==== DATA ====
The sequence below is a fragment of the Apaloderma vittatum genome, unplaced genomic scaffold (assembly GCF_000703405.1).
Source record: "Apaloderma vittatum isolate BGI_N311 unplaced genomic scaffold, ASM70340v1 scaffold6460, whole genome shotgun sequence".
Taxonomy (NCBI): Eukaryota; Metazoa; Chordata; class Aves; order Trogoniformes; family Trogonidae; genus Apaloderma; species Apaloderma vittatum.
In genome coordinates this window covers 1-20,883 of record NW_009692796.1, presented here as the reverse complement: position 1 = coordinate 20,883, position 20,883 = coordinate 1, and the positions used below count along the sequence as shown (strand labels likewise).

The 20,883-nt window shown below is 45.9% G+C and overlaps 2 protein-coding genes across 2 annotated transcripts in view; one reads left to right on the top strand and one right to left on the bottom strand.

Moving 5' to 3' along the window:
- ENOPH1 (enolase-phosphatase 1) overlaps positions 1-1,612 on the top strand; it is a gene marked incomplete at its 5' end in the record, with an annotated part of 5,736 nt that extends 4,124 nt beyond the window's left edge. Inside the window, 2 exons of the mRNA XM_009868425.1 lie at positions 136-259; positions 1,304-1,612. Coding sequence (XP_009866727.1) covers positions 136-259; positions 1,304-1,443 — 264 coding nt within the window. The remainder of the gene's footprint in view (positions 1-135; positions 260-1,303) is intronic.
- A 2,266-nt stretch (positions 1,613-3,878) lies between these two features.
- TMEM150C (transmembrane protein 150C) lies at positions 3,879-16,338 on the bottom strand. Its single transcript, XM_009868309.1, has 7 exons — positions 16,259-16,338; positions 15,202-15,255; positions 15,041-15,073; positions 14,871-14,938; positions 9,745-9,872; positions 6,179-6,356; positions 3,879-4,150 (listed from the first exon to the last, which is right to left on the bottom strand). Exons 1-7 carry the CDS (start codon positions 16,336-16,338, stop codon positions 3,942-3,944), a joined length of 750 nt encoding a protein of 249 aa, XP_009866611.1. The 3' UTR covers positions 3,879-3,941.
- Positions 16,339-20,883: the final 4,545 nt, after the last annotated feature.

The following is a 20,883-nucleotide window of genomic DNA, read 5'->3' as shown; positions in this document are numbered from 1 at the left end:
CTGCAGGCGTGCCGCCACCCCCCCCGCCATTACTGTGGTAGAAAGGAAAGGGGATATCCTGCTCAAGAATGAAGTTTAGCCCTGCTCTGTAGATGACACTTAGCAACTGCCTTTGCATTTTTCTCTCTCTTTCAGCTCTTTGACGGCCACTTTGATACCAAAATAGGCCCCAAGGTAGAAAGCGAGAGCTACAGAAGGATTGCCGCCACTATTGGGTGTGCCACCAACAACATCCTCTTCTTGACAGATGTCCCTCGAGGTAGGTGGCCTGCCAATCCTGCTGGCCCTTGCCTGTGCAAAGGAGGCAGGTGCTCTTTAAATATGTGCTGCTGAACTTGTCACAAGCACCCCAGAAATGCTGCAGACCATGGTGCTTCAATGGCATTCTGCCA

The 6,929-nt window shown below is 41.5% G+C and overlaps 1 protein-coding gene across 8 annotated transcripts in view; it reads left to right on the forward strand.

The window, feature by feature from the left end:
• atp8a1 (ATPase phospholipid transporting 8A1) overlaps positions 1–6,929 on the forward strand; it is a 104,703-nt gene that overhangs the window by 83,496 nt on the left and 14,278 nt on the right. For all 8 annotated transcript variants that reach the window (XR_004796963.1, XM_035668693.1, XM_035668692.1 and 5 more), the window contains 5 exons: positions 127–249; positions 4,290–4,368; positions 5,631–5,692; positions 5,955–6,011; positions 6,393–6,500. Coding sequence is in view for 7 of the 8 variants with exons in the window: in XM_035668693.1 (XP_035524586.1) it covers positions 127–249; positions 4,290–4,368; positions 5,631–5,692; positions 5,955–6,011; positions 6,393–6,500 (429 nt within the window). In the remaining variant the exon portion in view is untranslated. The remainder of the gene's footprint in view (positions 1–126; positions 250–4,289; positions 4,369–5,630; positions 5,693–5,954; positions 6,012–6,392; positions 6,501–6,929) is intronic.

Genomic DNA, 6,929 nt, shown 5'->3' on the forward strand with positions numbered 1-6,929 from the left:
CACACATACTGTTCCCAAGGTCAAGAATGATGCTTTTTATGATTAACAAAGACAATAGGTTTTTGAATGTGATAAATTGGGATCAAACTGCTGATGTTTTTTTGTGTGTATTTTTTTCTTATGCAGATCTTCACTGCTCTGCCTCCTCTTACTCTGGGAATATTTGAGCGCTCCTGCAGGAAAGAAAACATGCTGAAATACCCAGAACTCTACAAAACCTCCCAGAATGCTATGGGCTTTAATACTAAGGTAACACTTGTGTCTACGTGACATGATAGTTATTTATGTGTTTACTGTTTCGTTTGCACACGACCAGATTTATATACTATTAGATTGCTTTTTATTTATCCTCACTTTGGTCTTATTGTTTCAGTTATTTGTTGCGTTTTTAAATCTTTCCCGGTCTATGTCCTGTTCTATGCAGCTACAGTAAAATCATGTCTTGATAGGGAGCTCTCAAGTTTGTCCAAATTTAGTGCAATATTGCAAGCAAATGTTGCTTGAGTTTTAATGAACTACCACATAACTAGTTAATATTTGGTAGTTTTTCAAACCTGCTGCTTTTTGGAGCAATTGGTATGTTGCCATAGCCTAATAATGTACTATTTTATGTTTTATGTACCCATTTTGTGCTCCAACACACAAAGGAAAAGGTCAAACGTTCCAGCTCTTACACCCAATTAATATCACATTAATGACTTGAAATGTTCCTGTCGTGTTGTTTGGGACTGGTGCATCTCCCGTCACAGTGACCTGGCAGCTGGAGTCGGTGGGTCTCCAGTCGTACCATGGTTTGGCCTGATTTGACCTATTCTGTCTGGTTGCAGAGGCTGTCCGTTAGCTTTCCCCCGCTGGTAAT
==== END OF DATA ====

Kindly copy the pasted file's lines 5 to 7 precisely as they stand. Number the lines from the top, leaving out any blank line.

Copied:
The 20,883-nt window shown below is 45.9% G+C and overlaps 2 protein-coding genes across 2 annotated transcripts in view; one reads left to right on the top strand and one right to left on the bottom strand.

Moving 5' to 3' along the window:
- ENOPH1 (enolase-phosphatase 1) overlaps positions 1-1,612 on the top strand; it is a gene marked incomplete at its 5' end in the record, with an annotated part of 5,736 nt that extends 4,124 nt beyond the window's left edge. Inside the window, 2 exons of the mRNA XM_009868425.1 lie at positions 136-259; positions 1,304-1,612. Coding sequence (XP_009866727.1) covers positions 136-259; positions 1,304-1,443 — 264 coding nt within the window. The remainder of the gene's footprint in view (positions 1-135; positions 260-1,303) is intronic.